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The Devil All The Time

Year: 2020
Studio: Netflix
Director: Antonio Campos
Writer: Antonio Campos/Paolo Campos
Cast: Bill Skarsgård, Hayley Bennet, Mia Wasikowska, Harry Melling, Jason Clarke, Riley Keough, Tom Holland, Eliza Scanlen, Robert Pattinson, Sebastian Stan

Even while watching this film I wondered what the appeal was to such big names who lined up to star in it. It's well enough made and interesting enough to watch, but what reason such a southern gothic thriller has to exist in the early 2020s remains a mystery. Maybe it was just Ted Sarandos sending a message to the industry that he'll throw money at anything he goddamn feels like.

It's a multi-generational potboiler about American backwoods-dwellers after World War II. Willard (Bill Skarsgård) witnesses a Japanese atrocity in the Solomon Islands and carries it home as he returns to his small-town Ohio life.

On the way there he meets cute diner waitress Charlotte (Haley Bennett), goes home, returns to her to ask her to marry him and they find happiness in their rural house with their young son Arvin.

At the same time, a pious young woman, Helen (Mia Wasikowska) falls in love with an intense young preacher, Roy (Harry Melling). When he apparently loses his mind thanks to his religious fervour, he becomes convinced he can resurrect the dead, taking Helen into the woods and stabbing her in the neck with a screwdriver before discovering to his horror that the Lord is going to do no such thing.

Around the same time, Charlotte is struck down with cancer. Willard becomes convinced he can pray the cancer away, even going as far as killing the family dog (and Arvin's best friend) as a sacrifice to spare her. Charlotte dies anyway, Willard slits his own throat in his grief and Arvin, like Helen and Roy's daughter Lenora, is sent to live with their grandmother Emma.

Years later, in the form of Tom Holland and Eliza Scanlen, Arvin and Lenora are very close and protective of each other, but Arvin can't stop her falling under the spell of the charismatic but sexually predatory new preacher (Robert Pattinson), vowing revenge.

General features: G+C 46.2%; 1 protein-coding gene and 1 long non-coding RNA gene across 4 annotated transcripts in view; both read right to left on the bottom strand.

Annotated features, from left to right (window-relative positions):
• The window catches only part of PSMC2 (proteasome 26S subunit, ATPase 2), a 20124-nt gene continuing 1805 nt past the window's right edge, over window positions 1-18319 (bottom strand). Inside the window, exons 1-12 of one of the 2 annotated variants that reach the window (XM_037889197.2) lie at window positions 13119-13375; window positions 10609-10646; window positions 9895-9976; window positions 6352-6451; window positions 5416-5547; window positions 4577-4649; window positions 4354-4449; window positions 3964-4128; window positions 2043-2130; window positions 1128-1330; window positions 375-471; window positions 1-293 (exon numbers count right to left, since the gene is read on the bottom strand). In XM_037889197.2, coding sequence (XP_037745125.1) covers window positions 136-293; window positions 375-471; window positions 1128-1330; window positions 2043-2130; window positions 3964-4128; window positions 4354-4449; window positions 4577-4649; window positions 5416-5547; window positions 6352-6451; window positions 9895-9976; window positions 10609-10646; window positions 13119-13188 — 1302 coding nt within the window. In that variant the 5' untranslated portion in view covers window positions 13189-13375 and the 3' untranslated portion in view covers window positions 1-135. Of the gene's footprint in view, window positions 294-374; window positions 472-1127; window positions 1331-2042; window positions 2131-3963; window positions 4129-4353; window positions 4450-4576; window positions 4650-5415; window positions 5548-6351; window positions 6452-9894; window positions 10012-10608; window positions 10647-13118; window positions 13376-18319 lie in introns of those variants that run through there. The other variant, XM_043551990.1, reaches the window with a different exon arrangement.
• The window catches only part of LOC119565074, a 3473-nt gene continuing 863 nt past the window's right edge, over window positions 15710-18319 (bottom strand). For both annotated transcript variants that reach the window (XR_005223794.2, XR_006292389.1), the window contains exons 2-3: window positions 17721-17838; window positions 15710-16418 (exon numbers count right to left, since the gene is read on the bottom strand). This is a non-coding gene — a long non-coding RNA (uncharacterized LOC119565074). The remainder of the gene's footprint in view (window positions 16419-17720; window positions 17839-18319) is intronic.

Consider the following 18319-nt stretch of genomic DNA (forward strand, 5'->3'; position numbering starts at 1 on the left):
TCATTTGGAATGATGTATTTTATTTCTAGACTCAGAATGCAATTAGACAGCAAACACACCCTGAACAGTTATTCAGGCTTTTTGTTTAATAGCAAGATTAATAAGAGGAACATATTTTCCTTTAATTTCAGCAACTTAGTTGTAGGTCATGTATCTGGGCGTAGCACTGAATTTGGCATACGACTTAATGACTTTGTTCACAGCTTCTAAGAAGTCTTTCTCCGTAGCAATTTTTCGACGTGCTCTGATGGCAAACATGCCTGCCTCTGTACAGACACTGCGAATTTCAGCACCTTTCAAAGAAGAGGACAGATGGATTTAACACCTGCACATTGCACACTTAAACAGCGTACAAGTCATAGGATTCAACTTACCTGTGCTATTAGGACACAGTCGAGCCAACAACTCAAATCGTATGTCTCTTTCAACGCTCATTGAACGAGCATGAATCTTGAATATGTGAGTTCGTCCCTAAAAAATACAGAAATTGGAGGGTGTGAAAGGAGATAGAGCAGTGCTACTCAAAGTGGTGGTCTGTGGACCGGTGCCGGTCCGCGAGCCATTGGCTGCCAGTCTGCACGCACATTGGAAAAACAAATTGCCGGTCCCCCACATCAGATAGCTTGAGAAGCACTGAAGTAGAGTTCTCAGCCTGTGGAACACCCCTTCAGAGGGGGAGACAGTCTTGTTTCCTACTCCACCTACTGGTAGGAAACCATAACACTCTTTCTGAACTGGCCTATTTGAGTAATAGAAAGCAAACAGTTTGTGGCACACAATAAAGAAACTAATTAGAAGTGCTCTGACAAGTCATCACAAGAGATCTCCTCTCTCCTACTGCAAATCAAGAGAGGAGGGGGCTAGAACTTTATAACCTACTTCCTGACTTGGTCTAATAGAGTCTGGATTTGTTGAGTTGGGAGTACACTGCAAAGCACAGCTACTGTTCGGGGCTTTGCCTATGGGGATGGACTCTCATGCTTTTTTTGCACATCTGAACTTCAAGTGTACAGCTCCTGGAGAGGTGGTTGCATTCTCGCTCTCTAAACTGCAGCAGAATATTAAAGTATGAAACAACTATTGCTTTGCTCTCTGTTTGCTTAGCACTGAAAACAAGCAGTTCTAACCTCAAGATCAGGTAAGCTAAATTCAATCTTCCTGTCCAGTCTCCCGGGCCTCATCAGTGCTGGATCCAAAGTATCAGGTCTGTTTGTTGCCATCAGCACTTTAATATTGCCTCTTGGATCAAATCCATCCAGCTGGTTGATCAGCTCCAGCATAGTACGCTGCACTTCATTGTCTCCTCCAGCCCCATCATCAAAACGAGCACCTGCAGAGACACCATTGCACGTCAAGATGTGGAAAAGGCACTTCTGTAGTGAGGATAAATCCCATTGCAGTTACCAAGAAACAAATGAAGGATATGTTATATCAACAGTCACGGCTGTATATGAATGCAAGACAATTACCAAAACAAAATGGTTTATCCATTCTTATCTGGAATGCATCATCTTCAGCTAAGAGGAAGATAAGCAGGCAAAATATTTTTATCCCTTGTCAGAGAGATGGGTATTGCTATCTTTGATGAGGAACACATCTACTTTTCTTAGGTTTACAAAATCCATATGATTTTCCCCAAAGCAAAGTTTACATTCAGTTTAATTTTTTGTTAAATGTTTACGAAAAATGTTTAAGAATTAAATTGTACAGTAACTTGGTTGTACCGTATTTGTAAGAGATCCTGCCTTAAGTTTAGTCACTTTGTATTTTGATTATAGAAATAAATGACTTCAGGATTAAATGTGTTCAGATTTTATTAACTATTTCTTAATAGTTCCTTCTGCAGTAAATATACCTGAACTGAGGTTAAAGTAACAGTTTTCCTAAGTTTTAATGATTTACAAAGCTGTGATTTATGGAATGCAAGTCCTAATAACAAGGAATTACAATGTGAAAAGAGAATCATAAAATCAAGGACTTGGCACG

And all the while this stuff is going on, Carl (Jason Clarke) and his wife Sandy (Riley Keough) are driving around the local counties indulging their sick whims. We've already seen them as Sandy worked in the same diner as Charlotte – we see Carl hit on her the same time Willard and Charlotte are falling in love.

But we have no idea that, in the coming years, what they'll do for kicks is pick up hitchhikers, take them on picnics where nobody can see them, have Sandy seduce them while Carl takes pictures of it all and then murder them.

After Arvin executes his plan to get vengeance on the preacher who stole his sister away from him, his story collides with Carl and Sandy's and everything comes to a head.

There doesn't seem to be any theme apart from how unenlightened and superstitious Americans in the Midwest were in the post-war period. The script is fine and the look of the film feels authentic, but while it's enough to hold your interest for the (long) running time – it meanders and wanders here and there like the grassy, country roads of the locales – you'll still wonder why.

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